Army aircraft Messerschmitt Bf legend Hitler (MA) 109-G6n the foreign state as received from the auction.

Hermann Graf

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Hermann Graf
The head and shoulders of a man, shown in semi-profile. He wears a military uniform with various military decorations and an Iron Cross at the front of his shirt collar. His hair is dark and short and combed back, his nose is long and bent and his mouth is thin; he is looking into the camera
Hermann Graf
Born 24 October 1912
Engen, Germany
Died 4 November 1988 (aged 76)
Engen, West Germany
Buried at City cemetery in Engen
Allegiance  Nazi Germany
Service/branch  Luftwaffe
Years of service 1936–45
Rank Oberst (Colonel)
Unit JG 51, EJGr Merseburg, JG 52, JG 50 and JG 11
Commands held JG 50, JG 11, JG 52

World War II

  • Phoney War
  • Battle of Crete
  • Operation Barbarossa
  • Eastern Front
  • Defense of the Reich
Awards Knight's Cross of the Iron Cross with Oak Leaves, Swords and Diamonds
Other work Salesman for an electronics manufacturer

Hermann Graf (24 October 1912 – 4 November 1988) was a German Luftwaffe World War II fighter ace. A flying ace or fighter ace is a military aviator credited with shooting down five or more enemy aircraft during aerial combat.[1] He served on both the Eastern and Western Fronts. He became the first pilot in aviation history to claim 200 aerial victories—that is, 200 aerial combat encounters resulting in the destruction of the enemy aircraft.[2] He claimed 212 aerial victories in over 830 combat missions, 202 of which were on the Eastern Front.

Graf, a pre-war football player and glider pilot, joined the Luftwaffe in 1935. He was initially selected for transport aviation and was posted to Jagdgeschwader 51 (JG 51—51st Fighter Wing) in May 1939. At the outbreak of war he was stationed on the German–Franco border flying uneventful patrols. Serving as a flight instructor, he was stationed in Romania as part of a German military mission training Romanian pilots. Graf flew a few ground support missions in the closing days of the Germaninvasion of Crete.

Following the start of Operation Barbarossa, the German invasion of the Soviet Union, Graf claimed his first aerial victory on 4 August 1941. He was awarded the Knight's Cross of the Iron Cross (German: Ritterkreuz des Eisernen Kreuzes) after 45 Eastern Front victories on 24 January 1942. By 16 September 1942 his number of victories had increased to 172 for which he was honored with the Knight's Cross of the Iron Cross with Oak Leaves, Swords and Diamonds (Ritterkreuz des Eisernen Kreuzes mit Eichenlaub, Schwertern und Brillanten). At the time of its presentation to Graf it was Germany's highest military decoration. On 26 September 1942 he became the first fighter pilot in aviation history to claim 200 enemy aircraft shot down.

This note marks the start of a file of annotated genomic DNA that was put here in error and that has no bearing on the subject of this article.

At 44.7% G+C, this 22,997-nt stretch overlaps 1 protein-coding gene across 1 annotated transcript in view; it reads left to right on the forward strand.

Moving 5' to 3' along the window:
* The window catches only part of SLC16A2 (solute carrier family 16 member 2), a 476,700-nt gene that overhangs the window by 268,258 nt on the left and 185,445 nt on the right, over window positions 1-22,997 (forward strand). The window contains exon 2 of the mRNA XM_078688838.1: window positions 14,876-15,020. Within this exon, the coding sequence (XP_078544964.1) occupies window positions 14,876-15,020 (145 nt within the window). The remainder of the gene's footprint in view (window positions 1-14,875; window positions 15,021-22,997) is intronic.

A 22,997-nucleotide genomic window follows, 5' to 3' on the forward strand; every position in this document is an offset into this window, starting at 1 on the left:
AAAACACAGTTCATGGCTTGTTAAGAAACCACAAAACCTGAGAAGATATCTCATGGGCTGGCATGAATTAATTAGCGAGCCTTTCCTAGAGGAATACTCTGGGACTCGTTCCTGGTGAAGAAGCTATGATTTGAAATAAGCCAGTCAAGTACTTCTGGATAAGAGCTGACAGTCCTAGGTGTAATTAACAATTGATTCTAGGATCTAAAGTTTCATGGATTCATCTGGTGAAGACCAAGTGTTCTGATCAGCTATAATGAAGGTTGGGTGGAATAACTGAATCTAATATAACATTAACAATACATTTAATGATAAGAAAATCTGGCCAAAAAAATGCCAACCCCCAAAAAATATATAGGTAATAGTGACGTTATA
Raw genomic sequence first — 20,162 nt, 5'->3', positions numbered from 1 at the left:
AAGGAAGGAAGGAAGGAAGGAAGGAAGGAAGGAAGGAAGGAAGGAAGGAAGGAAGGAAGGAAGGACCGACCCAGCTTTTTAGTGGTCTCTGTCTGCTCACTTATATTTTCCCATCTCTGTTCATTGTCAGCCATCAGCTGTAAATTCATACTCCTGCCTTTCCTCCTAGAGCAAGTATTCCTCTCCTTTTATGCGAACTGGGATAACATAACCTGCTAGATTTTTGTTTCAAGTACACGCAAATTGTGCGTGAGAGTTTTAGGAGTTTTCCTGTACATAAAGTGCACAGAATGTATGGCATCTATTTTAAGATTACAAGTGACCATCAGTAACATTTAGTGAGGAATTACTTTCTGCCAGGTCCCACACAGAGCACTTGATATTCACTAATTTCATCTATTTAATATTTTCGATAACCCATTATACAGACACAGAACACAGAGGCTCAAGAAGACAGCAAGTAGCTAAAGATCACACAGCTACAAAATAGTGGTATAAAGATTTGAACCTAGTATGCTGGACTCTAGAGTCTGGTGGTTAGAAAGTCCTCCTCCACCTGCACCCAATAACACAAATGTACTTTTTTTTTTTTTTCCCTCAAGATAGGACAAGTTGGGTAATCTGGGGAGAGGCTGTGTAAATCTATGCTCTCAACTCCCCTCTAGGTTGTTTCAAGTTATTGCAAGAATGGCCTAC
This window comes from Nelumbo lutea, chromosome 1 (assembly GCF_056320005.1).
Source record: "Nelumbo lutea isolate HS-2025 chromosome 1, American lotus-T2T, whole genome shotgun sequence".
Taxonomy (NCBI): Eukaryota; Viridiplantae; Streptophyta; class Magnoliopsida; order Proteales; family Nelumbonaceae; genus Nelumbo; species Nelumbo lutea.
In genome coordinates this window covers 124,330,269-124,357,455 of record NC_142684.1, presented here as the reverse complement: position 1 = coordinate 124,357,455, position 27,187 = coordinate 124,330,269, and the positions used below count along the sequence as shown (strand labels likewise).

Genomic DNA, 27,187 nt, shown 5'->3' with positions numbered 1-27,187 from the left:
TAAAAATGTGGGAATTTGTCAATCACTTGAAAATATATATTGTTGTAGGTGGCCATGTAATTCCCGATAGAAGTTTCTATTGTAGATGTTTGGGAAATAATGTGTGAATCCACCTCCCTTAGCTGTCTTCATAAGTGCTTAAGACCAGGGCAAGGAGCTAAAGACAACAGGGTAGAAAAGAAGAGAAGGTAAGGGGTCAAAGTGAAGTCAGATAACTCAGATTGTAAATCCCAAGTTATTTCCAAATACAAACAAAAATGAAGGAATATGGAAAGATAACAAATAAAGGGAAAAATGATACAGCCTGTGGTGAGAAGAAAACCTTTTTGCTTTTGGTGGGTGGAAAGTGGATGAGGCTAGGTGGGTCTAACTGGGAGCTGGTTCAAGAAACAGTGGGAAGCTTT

By then a national hero, Graf was taken off combat operations and posted to a fighter pilot training school in France before being tasked with leadership of a high flying de Havilland Mosquito intercept unit called Jagdgeschwader 50 (JG 50—Fighter Wing 50). In November 1943 Graf returned to combat operations. He was appointed Geschwaderkommodore (Wing Commander) of Jagdgeschwader 11 (JG 11—11th Fighter Wing) and claimed his last aerial victory on 29 March 1944. He was severely injured during this encounter and, after a period of convalescence, became Geschwaderkommodore ofJagdgeschwader 52 (JG 52—52nd Fighter Wing). He and the remainder of JG 52 surrendered to units of the United States Army on 8 May 1945, and were turned over to the Red Army. Graf was held in Soviet captivity until 1949. After the war he worked as an electronic sales manager and died of Parkinson's disease in his home town of Engen on 4 November 1988.




Army aircraft Messerschmitt Bf legend Hitler (MA) 109-G6 foreign state as received from the auction. Purchased by the museum aircraft, used by Hermann Graf it has been restored according to its original camouflage. Restored version of the airplane to be presented to visitors very soon.